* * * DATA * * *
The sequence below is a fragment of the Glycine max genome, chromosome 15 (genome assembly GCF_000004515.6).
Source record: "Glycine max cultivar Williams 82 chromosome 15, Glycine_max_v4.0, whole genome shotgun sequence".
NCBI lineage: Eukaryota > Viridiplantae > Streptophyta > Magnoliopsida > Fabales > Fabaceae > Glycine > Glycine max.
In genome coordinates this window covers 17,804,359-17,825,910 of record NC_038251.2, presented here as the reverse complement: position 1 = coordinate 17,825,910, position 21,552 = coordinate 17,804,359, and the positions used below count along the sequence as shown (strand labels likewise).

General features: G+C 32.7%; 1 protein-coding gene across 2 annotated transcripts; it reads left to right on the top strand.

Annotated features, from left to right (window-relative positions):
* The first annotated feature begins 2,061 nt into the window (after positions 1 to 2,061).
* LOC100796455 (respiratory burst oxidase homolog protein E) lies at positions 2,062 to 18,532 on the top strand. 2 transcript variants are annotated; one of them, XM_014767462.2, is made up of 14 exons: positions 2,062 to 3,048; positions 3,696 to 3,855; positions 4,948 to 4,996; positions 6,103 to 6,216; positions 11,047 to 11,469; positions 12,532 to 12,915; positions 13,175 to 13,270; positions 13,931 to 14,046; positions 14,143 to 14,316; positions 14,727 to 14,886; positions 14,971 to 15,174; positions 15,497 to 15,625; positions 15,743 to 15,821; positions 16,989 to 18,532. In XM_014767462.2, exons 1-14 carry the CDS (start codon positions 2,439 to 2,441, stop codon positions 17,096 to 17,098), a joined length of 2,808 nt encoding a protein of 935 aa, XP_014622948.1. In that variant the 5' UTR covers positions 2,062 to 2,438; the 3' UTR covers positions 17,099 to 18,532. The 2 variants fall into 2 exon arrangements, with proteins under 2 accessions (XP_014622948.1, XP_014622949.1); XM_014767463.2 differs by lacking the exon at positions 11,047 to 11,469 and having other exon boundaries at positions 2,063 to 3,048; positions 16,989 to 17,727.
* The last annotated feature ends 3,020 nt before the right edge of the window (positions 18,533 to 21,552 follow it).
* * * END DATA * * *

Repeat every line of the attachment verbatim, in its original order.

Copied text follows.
The sequence below is a fragment of the Glycine max genome, chromosome 15 (genome assembly GCF_000004515.6).
Source record: "Glycine max cultivar Williams 82 chromosome 15, Glycine_max_v4.0, whole genome shotgun sequence".
NCBI lineage: Eukaryota > Viridiplantae > Streptophyta > Magnoliopsida > Fabales > Fabaceae > Glycine > Glycine max.
In genome coordinates this window covers 17,804,359-17,825,910 of record NC_038251.2, presented here as the reverse complement: position 1 = coordinate 17,825,910, position 21,552 = coordinate 17,804,359, and the positions used below count along the sequence as shown (strand labels likewise).

General features: G+C 32.7%; 1 protein-coding gene across 2 annotated transcripts; it reads left to right on the top strand.

Annotated features, from left to right (window-relative positions):
* The first annotated feature begins 2,061 nt into the window (after positions 1 to 2,061).
* LOC100796455 (respiratory burst oxidase homolog protein E) lies at positions 2,062 to 18,532 on the top strand. 2 transcript variants are annotated; one of them, XM_014767462.2, is made up of 14 exons: positions 2,062 to 3,048; positions 3,696 to 3,855; positions 4,948 to 4,996; positions 6,103 to 6,216; positions 11,047 to 11,469; positions 12,532 to 12,915; positions 13,175 to 13,270; positions 13,931 to 14,046; positions 14,143 to 14,316; positions 14,727 to 14,886; positions 14,971 to 15,174; positions 15,497 to 15,625; positions 15,743 to 15,821; positions 16,989 to 18,532. In XM_014767462.2, exons 1-14 carry the CDS (start codon positions 2,439 to 2,441, stop codon positions 17,096 to 17,098), a joined length of 2,808 nt encoding a protein of 935 aa, XP_014622948.1. In that variant the 5' UTR covers positions 2,062 to 2,438; the 3' UTR covers positions 17,099 to 18,532. The 2 variants fall into 2 exon arrangements, with proteins under 2 accessions (XP_014622948.1, XP_014622949.1); XM_014767463.2 differs by lacking the exon at positions 11,047 to 11,469 and having other exon boundaries at positions 2,063 to 3,048; positions 16,989 to 17,727.
* The last annotated feature ends 3,020 nt before the right edge of the window (positions 18,533 to 21,552 follow it).